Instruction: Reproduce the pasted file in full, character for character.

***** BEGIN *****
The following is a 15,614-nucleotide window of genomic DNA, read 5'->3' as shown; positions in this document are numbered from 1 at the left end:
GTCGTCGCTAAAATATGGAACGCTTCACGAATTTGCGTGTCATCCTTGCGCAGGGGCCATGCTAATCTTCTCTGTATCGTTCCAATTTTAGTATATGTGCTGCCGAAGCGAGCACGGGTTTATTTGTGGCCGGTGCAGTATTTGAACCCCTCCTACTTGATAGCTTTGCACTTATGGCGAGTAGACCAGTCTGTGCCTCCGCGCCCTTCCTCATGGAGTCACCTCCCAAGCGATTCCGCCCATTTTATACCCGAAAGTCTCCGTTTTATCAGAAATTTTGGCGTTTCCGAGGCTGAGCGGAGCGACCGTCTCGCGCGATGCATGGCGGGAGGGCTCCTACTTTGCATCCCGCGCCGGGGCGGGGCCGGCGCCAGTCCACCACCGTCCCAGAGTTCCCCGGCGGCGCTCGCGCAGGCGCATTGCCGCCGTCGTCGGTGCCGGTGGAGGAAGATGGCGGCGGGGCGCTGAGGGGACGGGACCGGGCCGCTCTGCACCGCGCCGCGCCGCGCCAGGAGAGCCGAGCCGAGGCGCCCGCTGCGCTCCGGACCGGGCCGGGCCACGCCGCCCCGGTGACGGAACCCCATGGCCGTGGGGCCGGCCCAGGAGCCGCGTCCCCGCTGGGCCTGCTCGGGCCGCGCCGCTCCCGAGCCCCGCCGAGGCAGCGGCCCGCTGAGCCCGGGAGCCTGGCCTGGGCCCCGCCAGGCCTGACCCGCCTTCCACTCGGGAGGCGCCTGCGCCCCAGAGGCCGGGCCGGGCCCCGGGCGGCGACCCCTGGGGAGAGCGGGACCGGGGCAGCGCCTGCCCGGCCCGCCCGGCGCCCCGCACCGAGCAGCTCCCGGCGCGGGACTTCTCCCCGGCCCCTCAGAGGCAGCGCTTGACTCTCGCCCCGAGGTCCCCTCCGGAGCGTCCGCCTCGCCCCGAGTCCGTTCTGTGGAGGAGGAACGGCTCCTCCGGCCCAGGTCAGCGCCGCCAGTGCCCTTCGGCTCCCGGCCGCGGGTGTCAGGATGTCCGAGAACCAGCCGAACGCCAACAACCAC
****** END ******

The following is a 15,614-nucleotide window of genomic DNA, read 5'->3' as shown; positions in this document are numbered from 1 at the left end:
GTCGTCGCTAAAATATGGAACGCTTCACGAATTTGCGTGTCATCCTTGCGCAGGGGCCATGCTAATCTTCTCTGTATCGTTCCAATTTTAGTATATGTGCTGCCGAAGCGAGCACGGGTTTATTTGTGGCCGGTGCAGTATTTGAACCCCTCCTACTTGATAGCTTTGCACTTATGGCGAGTAGACCAGTCTGTGCCTCCGCGCCCTTCCTCATGGAGTCACCTCCCAAGCGATTCCGCCCATTTTATACCCGAAAGTCTCCGTTTTATCAGAAATTTTGGCGTTTCCGAGGCTGAGCGGAGCGACCGTCTCGCGCGATGCATGGCGGGAGGGCTCCTACTTTGCATCCCGCGCCGGGGCGGGGCCGGCGCCAGTCCACCACCGTCCCAGAGTTCCCCGGCGGCGCTCGCGCAGGCGCATTGCCGCCGTCGTCGGTGCCGGTGGAGGAAGATGGCGGCGGGGCGCTGAGGGGACGGGACCGGGCCGCTCTGCACCGCGCCGCGCCGCGCCAGGAGAGCCGAGCCGAGGCGCCCGCTGCGCTCCGGACCGGGCCGGGCCACGCCGCCCCGGTGACGGAACCCCATGGCCGTGGGGCCGGCCCAGGAGCCGCGTCCCCGCTGGGCCTGCTCGGGCCGCGCCGCTCCCGAGCCCCGCCGAGGCAGCGGCCCGCTGAGCCCGGGAGCCTGGCCTGGGCCCCGCCAGGCCTGACCCGCCTTCCACTCGGGAGGCGCCTGCGCCCCAGAGGCCGGGCCGGGCCCCGGGCGGCGACCCCTGGGGAGAGCGGGACCGGGGCAGCGCCTGCCCGGCCCGCCCGGCGCCCCGCACCGAGCAGCTCCCGGCGCGGGACTTCTCCCCGGCCCCTCAGAGGCAGCGCTTGACTCTCGCCCCGAGGTCCCCTCCGGAGCGTCCGCCTCGCCCCGAGTCCGTTCTGTGGAGGAGGAACGGCTCCTCCGGCCCAGGTCAGCGCCGCCAGTGCCCTTCGGCTCCCGGCCGCGGGTGTCAGGATGTCCGAGAACCAGCCGAACGCCAACAACCAC